Domastir and his crew arrive at the monastery, the Brimstone Society hot on their heels. A bloody battle ensues between Domastir's guys, the Society, and the monks, and in the chaos, Domastir knocks out Rayne and leaves with her. Vladimir and Sebastian trail him, catching up to him that morning at a castle called home by hedonistic vampire Leonid (Meat Loaf). Domastir is just looking for a place to crash for the afternoon, but his host is more interested in making Rayne part of his harem. Leonid is so into Rayne that he just has Domastir thrown out when he tries to warn him of Rayne's toughness. Before he can start putting the moves on the unconscious dhampir, Vladimir and Sebastian bust in and slay Leonid.

They take Rayne back to their hidden lair, where they train her in proper vamp-killing methods before Domastir and a bunch more goons find them and start raising some hell. And I know I said it was a hidden lair, but it doesn't really stay hidden if a certain someone would have kept her mouth shut. Turns out the newly-vampired Katarin sold them out with the intention of giving the three vampire parts to her father (Billy Zane), who seeks to overthrow Kagan (who has already obtained the rib through unseen, untold means). Rayne takes out Katarin and obtains the heart, and with Vladimir and Sebastian in tow, she heads for Kagan's castle to obtain her revenge.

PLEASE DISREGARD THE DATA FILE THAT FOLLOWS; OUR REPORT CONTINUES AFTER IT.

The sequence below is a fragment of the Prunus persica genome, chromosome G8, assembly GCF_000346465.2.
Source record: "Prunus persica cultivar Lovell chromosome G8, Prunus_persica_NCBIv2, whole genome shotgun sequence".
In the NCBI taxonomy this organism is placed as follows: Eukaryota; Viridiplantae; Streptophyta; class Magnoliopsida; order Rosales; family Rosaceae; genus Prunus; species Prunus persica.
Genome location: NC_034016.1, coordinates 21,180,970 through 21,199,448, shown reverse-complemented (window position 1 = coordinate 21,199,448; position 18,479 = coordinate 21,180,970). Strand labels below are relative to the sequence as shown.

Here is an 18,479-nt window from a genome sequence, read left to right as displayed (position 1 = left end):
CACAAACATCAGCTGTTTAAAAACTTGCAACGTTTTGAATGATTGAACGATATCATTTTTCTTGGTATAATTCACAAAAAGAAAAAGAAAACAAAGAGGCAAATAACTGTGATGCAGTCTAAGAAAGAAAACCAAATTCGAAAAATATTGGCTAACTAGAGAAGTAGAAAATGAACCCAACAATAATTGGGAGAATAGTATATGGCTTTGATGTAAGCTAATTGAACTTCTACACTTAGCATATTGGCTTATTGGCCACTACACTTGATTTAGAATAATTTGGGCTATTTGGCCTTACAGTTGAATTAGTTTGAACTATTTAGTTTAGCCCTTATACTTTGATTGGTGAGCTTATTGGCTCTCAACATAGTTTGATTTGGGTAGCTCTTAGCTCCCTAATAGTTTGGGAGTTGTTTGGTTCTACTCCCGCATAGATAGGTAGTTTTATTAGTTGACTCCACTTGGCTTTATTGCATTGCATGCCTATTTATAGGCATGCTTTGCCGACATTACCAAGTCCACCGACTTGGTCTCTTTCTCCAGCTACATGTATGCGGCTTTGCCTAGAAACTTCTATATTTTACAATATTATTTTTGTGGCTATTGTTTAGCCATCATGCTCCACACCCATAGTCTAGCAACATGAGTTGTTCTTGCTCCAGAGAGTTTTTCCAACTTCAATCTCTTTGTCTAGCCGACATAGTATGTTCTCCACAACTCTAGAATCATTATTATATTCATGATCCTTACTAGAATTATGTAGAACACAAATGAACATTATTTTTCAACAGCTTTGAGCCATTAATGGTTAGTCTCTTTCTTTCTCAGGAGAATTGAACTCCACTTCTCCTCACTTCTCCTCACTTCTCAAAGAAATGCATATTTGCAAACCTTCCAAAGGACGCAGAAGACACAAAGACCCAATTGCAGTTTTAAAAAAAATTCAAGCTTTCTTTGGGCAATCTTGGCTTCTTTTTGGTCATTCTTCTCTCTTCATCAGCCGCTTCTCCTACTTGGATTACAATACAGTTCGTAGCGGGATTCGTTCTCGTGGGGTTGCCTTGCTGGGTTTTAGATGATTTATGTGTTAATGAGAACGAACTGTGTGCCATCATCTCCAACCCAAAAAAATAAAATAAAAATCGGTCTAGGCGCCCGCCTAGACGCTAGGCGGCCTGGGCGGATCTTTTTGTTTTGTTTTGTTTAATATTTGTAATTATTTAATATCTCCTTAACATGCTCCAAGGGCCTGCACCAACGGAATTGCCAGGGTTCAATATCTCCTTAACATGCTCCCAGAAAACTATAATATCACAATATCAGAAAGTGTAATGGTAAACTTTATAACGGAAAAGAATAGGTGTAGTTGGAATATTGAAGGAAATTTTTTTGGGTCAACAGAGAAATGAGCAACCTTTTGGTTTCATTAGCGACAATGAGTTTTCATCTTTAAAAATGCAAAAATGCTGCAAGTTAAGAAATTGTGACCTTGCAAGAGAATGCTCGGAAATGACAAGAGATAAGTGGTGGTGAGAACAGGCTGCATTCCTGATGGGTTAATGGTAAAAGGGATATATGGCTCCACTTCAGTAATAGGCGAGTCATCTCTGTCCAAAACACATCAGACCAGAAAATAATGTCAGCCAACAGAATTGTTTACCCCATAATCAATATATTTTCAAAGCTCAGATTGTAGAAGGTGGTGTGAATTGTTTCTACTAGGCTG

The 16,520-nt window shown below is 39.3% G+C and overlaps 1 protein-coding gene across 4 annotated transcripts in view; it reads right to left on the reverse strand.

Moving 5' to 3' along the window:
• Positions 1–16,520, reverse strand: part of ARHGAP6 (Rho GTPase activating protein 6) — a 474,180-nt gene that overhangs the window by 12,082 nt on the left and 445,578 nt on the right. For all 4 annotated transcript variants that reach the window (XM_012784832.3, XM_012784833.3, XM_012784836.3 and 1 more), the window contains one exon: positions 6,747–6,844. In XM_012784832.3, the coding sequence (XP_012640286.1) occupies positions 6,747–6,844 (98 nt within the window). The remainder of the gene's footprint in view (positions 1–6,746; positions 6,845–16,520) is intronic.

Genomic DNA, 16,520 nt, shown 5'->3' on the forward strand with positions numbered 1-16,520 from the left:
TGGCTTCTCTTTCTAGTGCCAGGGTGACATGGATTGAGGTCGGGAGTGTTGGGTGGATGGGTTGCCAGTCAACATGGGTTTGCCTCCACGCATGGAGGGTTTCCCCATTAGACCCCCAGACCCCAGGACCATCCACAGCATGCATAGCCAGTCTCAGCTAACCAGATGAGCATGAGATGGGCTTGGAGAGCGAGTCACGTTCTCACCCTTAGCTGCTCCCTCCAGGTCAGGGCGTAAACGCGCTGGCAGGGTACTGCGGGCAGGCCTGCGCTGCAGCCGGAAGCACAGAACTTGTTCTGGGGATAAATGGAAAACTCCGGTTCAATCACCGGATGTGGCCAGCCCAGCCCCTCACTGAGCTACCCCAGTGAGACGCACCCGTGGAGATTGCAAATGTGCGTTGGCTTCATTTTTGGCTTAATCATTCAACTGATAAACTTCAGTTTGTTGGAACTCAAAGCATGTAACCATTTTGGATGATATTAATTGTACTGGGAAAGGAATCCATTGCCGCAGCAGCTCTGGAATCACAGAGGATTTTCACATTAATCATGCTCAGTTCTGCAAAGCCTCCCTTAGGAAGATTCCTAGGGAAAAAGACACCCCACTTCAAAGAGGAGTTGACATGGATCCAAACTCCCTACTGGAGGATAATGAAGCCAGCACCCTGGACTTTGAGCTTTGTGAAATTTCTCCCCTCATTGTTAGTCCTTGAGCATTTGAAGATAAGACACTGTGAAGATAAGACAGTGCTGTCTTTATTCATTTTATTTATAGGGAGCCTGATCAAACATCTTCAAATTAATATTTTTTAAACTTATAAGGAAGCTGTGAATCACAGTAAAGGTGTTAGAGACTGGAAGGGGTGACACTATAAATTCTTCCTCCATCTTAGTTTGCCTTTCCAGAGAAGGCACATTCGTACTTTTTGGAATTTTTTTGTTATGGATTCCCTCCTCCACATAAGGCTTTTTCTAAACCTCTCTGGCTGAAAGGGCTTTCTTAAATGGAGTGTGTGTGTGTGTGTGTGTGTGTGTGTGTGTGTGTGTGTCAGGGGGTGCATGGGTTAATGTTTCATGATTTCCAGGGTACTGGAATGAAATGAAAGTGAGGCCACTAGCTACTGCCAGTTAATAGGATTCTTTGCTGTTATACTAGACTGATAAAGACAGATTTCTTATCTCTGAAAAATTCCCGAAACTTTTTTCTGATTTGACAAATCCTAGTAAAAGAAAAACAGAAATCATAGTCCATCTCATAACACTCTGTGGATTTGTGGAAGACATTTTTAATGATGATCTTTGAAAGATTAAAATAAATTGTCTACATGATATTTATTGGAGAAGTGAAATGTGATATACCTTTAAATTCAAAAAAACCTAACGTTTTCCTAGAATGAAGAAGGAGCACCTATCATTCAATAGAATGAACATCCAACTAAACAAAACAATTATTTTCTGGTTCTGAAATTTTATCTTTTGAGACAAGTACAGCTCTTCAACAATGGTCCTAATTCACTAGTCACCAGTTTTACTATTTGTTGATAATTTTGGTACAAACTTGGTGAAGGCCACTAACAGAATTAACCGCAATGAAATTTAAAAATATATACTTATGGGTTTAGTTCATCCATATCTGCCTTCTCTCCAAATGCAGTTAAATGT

I'm not going to lie: I really don't want to write this review. The quicker I can wipe my hands of BloodRayne, the better. It's so awful, I think it gave me cancer. And as you can probably guess, the movie was a financial disaster. It played in only 985 American theaters, pulling in a paltry 2.4 million dollars during a remarkably short seventeen-day theatrical run. So if the movie was meant to be a flop, it certainly succeeded.